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Ed Burns talks 'Fitzgerald Family Christmas,' parenting and favorite Long Island memory

Actor, writer and director Ed Burns talks about

Actor, writer and director Ed Burns talks about his new movie, "The Fitzgerald Family Christmas." (Credit: AP)

Actor, writer and director Ed Burns — who was born in Woodside, Queens, and raised in Valley Stream — recalled his favorite childhood memory at a recent Mamarazzi event hosted by The Moms, Melissa Gerstein and Denise Albert in Manhattan on the heels of “The Fitzgerald Family Christmas” premiere.

“Growing up on Long Island, my favorite memory would have to be riding our bikes to Long Beach and spending the day at the beach without our parents when we were 11 years old,“ he said.

Burns, married to model Christy Turlington and father to Grace and Finn, returned to Long Island after 15 years to film his new Christmas movie.

Here he talks about his inspiration, his family and balancing it all:

Q. What did you draw upon in your own personal life that came out on film and in the writing of “The Fitzgerald Family Christmas?“
A lot of people think these films, especially “The Brothers McMullen” are autobiographical. It is in fact that the Fitzgerald family comes from the exact same place that I came from — working class, Long Island, Irish-Catholic from that neighborhood. So certainly, who I am, how I was raised and the people I was friends with are a big part of who these people are. That said, any of the major plot points I never pull from my family's experience for the simple reason that I don't want a Christmas like this one!

There are some little things that I pulled from my family and extended family. For example, my wife's tradition, which I never heard of before, is to all wear matching pajamas on Christmas Eve. So I was like all right, I'm going to steal this for the film. And it's something we do now with our kids.

Q. Would you ever put Christy in your movies?
Christy said on our very first date: 'Look, for the last 10 years I've been offered dozens of parts in movies. I don't want to be an actress so if you want a second date promise me you won't ever ask.' So I never have.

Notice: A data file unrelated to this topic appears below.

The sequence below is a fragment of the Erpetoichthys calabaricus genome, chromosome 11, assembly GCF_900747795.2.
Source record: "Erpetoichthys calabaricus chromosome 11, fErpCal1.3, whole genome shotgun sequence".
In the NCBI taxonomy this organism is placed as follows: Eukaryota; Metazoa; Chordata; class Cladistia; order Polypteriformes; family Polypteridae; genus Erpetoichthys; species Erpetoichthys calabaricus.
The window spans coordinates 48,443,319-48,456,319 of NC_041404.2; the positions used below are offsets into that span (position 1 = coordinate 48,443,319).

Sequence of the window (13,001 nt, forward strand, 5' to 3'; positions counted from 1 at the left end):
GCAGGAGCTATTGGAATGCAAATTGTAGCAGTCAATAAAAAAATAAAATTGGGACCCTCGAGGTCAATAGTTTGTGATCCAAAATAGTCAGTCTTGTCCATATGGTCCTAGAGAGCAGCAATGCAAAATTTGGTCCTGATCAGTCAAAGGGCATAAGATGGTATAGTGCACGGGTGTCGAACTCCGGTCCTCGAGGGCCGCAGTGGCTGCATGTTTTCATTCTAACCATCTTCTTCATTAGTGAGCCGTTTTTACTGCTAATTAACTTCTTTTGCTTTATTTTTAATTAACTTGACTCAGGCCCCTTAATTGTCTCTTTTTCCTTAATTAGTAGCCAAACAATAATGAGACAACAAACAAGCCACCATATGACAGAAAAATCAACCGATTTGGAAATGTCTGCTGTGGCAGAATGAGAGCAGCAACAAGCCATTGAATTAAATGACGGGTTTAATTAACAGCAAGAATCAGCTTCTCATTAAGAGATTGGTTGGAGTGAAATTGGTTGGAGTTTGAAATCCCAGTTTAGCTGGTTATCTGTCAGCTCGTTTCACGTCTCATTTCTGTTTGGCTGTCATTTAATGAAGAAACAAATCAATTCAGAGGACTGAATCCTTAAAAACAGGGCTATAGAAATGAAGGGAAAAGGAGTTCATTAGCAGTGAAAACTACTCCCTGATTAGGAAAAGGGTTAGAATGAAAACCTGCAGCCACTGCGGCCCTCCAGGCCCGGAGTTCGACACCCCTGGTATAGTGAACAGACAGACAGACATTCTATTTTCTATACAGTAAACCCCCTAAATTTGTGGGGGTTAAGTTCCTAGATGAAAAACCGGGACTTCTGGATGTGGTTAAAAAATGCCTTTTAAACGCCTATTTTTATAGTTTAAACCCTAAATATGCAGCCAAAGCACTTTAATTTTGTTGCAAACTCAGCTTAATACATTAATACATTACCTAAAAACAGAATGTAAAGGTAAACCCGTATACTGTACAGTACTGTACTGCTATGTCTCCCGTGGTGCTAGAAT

Q. Is it true that you're going to do a 20th reunion of “The Brothers McMullen?“
We're going to do a sequel, I just started writing the script. The plan is that the first movie came out in 1995 and ideally we'd like to get it out by 2015. It's going to be a good one.

Q. What inspires you to write your films?
They come from different places. I acted in a movie last year with Tyler Perry called “Alex Cross” and he had just re-watched 'The Brothers McMullen.“ And he said your first two movies were so successful that had to do with these Irish-Catholic families and you haven't gone back there in 15 years. Take a look at what I'm doing, the empire I'm building. You have to super serve your niche. Your audience loved those two movies, give them another one. The minute he said it I knew he was right so I started writing the screenplay for “The Fitzgerald Family Christmas.“

Q. Do you think your focus has changed making movies, writing since having kids?
To be quite honest, I've never sat down and thought about myself as a husband and a father when I was writing a screenplay. So now my oldest is 9 years old, so this will be the first script that I'm really looking at fatherhood, marriage, child-rearing. That said, there's no way that being a father and a husband hasn't changed the way I thought about my parents, my friends' parents and the challenges they must have experienced and what all parents must deal with. That definitely shaped the writing in this but it wasn't something that I consciously sat down to do.

Q. How do you balance it all?
Both of our jobs require us to travel. And I made a decision at a certain point that if I want to be the dad I want to be that means I have to stay in New York. So that means I have to focus more on my filmmaking, which I can control and keeps me in town. But I sort of said, I won't go take an acting part that will take me to Australia for four months. And I'm lucky that I'm not just an actor because having to make those decisions would be difficult.

Q. When you're on the set and your kids have something and you're late, do you ever feel guilty as a working dad?
All parents these days feel guilt. When you're the director, you call the shots, so if there is something that is very important that I need to be at, we schedule around it. I also think you have to have the healthy perspective that kids want to see their parents work, be engaged, happy and satisfied, even little kids. We don't need to be there as much as we think we need to. They're OK.

Q. Would you let your two children follow in your footsteps?
The rule is after 18 we'll help them do what they want to do. Get through high school, get into college. While you're in school, if you want to pursue acting or modeling or photography, we'll help you. But nothing until 18.

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